Astrology and Astronomy

Disc-based research into the lights in the sky is still pretty much at a medieval, TL3 sort of level, albeit with plenty of accumulated data. However, the telescope has been invented, and is certainly in widespread use on Krull, so some Disc astronomy might be rated as TL4. It is still very much entangled with astrology; either word can be used for the single skill, although some characters may concentrate on the geometrical, observational bit, and some may think more about star signs and horoscopes.

Part of this, of course, is the fact that, on the Disc, astrology works, very reliably. In this game, it's treated as a version of the Divination spell for convenience, but in truth, this is one of those supernatural techniques that don't require much in the way of thaumic aptitude -- just time and the right technical knowledge.

Given this, and its reliability, one might wonder why it isn't used more often. After all, it sounds very convenient to know one's future. There are several parts to the answer.

For one thing, casting a horoscope requires the subject's exact date and place of birth, which are things that not all Discworlders actually know about themselves. (Players should be required to convince the GM that their characters know these facts, if they want accurate horoscopes cast). It also requires some precise astronomical observations, which either means running a good observatory, or having recent, detailed information from one.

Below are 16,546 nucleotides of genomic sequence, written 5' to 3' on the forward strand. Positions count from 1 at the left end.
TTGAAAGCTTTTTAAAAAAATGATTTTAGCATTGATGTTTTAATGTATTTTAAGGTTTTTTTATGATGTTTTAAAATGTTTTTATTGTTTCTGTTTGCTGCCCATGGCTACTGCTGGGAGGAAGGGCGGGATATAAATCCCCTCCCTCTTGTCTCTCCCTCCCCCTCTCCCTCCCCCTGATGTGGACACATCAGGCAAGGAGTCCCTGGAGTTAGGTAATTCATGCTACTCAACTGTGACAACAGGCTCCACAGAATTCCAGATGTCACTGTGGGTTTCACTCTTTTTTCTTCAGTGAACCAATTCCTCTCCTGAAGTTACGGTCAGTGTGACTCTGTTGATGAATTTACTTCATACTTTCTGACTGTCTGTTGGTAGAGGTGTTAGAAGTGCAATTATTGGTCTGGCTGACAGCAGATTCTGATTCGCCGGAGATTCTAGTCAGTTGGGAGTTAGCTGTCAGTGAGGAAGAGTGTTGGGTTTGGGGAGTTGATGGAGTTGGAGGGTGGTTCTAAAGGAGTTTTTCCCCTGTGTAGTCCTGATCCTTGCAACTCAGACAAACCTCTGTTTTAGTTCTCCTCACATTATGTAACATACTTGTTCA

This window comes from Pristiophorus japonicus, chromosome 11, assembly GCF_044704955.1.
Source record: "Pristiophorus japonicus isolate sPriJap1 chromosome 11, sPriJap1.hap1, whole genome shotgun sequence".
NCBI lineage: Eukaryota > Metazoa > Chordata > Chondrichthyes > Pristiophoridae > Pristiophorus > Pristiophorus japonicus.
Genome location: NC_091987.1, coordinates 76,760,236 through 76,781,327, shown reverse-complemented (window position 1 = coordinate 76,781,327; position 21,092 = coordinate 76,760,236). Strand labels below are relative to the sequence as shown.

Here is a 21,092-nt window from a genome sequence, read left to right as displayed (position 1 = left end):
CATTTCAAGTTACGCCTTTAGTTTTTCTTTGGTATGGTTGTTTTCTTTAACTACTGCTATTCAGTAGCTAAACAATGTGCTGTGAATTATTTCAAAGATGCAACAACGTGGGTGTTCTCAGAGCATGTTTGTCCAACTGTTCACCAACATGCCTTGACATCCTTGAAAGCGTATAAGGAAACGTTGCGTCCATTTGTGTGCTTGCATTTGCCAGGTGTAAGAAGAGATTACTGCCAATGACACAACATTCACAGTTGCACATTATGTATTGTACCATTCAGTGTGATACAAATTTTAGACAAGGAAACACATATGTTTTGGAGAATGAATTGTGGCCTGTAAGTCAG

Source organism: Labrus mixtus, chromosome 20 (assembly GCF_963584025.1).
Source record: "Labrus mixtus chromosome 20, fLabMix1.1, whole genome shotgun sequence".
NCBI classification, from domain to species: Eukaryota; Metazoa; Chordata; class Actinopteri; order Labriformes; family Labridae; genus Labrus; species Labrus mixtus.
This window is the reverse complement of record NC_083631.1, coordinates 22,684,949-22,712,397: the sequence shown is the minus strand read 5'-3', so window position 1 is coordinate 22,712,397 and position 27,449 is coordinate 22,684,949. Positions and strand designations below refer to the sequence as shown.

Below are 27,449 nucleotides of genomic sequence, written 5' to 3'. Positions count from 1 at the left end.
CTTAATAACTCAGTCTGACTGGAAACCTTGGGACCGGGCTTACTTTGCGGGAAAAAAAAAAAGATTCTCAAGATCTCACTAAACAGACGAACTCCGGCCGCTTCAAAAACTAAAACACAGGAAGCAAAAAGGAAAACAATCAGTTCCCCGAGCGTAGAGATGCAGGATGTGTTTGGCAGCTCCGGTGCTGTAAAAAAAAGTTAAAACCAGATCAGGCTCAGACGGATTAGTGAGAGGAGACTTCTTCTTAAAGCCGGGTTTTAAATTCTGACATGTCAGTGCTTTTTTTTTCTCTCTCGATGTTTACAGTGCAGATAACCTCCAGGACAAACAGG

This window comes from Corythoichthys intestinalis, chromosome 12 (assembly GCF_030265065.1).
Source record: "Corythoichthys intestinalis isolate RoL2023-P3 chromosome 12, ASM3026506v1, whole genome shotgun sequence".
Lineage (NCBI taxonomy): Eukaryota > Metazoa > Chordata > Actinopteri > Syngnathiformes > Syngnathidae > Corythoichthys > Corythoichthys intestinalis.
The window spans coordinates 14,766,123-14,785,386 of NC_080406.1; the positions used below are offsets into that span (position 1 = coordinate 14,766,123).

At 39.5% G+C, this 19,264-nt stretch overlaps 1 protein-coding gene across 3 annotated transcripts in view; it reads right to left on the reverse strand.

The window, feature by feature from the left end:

Part of the trouble here is that Great A'Tuin actually moves at a fair speed relative to nearby stars, and sometimes changes course. This means that the Disc zodiac is not fixed; it changes noticeably within a human lifetime. Unseen University and other institutions track and publicise these changes, but not everyone has access to the data.

And lastly, Disc astrology generates predictions that closely resemble those little paragraphs that appear in our world's newspapers, albeit with flashes of greater precision. Think about that. If those glib little premonitions really said something about your life, would you want to know? And what use would they usually be?

Incidentally, there are 64 constellations in the Disc zodiac, but the list can change with time as the Turtle moves. Current examples include the Celestial Parsnip, Gahoolie the Vase of Tulips, Wezen the Double-Headed Kangaroo, and the Small Boring Group of Faint Stars (Rincewind's sign).


Oggham is an ancient runic alphabet, still used by some dwarfs in the Ramtops. Nanny Ogg claims that it is somehow connected to her own (very old-established) family. It can be learned by fully literate characters as a Language Skill, as it is as much a system of symbols as anything; it is intimately related to the old languages of the region.